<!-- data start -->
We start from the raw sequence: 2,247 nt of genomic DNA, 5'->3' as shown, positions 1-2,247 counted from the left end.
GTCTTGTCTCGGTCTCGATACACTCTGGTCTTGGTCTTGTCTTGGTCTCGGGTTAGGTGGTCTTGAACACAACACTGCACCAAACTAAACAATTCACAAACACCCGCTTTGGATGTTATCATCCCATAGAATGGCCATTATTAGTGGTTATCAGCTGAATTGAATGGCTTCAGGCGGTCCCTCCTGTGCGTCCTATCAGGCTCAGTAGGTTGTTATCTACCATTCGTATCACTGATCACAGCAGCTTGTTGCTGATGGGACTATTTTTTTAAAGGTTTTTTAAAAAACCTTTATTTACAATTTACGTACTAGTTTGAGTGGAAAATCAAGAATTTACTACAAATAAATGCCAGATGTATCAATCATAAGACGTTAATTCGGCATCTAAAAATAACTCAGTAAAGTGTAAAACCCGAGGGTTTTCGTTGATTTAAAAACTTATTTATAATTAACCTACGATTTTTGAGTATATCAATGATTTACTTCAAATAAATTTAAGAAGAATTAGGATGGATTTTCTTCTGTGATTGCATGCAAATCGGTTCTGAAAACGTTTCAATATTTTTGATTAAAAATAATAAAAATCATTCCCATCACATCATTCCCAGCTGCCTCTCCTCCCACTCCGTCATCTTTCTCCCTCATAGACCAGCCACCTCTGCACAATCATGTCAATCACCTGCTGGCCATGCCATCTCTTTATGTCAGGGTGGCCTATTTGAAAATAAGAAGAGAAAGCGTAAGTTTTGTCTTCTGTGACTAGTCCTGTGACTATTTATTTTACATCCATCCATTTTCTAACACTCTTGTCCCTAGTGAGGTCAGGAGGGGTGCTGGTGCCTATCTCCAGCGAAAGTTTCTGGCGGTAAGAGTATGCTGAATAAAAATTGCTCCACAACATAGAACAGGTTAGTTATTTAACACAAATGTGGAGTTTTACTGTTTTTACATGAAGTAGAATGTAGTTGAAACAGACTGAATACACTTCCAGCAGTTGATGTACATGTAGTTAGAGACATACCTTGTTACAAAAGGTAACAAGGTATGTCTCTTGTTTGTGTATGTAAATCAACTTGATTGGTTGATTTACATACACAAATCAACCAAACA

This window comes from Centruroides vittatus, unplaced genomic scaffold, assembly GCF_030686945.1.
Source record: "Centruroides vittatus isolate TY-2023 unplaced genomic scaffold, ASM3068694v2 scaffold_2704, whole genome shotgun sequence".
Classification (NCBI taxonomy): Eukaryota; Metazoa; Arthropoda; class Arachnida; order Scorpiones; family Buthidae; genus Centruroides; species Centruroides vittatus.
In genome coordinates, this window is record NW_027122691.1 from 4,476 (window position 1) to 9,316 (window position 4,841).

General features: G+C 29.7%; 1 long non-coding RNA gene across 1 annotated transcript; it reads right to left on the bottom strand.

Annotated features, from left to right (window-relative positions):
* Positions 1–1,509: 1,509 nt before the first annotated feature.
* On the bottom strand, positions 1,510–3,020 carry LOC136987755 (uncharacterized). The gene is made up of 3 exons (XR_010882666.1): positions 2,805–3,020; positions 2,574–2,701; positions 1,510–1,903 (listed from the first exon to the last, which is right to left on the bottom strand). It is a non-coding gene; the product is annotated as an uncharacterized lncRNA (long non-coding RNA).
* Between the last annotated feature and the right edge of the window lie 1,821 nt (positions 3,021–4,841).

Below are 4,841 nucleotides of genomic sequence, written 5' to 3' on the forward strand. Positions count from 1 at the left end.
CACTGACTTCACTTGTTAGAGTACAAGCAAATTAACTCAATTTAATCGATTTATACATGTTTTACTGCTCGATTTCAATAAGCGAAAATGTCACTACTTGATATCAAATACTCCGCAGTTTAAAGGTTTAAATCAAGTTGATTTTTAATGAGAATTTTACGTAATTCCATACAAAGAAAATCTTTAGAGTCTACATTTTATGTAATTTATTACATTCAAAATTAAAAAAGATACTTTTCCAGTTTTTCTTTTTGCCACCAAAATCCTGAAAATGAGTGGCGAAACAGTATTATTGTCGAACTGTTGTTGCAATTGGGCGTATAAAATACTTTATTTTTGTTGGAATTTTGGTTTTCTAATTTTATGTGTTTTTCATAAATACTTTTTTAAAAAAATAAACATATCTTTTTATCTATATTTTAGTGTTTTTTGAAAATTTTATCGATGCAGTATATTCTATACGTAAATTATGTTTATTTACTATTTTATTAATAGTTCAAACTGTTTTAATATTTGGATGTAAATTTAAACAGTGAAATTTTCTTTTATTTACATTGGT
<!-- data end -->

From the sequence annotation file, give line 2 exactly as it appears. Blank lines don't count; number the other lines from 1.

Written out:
GTCTTGTCTCGGTCTCGATACACTCTGGTCTTGGTCTTGTCTTGGTCTCGGGTTAGGTGGTCTTGAACACAACACTGCACCAAACTAAACAATTCACAAACACCCGCTTTGGATGTTATCATCCCATAGAATGGCCATTATTAGTGGTTATCAGCTGAATTGAATGGCTTCAGGCGGTCCCTCCTGTGCGTCCTATCAGGCTCAGTAGGTTGTTATCTACCATTCGTATCACTGATCACAGCAGCTTGTTGCTGATGGGACTATTTTTTTAAAGGTTTTTTAAAAAACCTTTATTTACAATTTACGTACTAGTTTGAGTGGAAAATCAAGAATTTACTACAAATAAATGCCAGATGTATCAATCATAAGACGTTAATTCGGCATCTAAAAATAACTCAGTAAAGTGTAAAACCCGAGGGTTTTCGTTGATTTAAAAACTTATTTATAATTAACCTACGATTTTTGAGTATATCAATGATTTACTTCAAATAAATTTAAGAAGAATTAGGATGGATTTTCTTCTGTGATTGCATGCAAATCGGTTCTGAAAACGTTTCAATATTTTTGATTAAAAATAATAAAAATCATTCCCATCACATCATTCCCAGCTGCCTCTCCTCCCACTCCGTCATCTTTCTCCCTCATAGACCAGCCACCTCTGCACAATCATGTCAATCACCTGCTGGCCATGCCATCTCTTTATGTCAGGGTGGCCTATTTGAAAATAAGAAGAGAAAGCGTAAGTTTTGTCTTCTGTGACTAGTCCTGTGACTATTTATTTTACATCCATCCATTTTCTAACACTCTTGTCCCTAGTGAGGTCAGGAGGGGTGCTGGTGCCTATCTCCAGCGAAAGTTTCTGGCGGTAAGAGTATGCTGAATAAAAATTGCTCCACAACATAGAACAGGTTAGTTATTTAACACAAATGTGGAGTTTTACTGTTTTTACATGAAGTAGAATGTAGTTGAAACAGACTGAATACACTTCCAGCAGTTGATGTACATGTAGTTAGAGACATACCTTGTTACAAAAGGTAACAAGGTATGTCTCTTGTTTGTGTATGTAAATCAACTTGATTGGTTGATTTACATACACAAATCAACCAAACA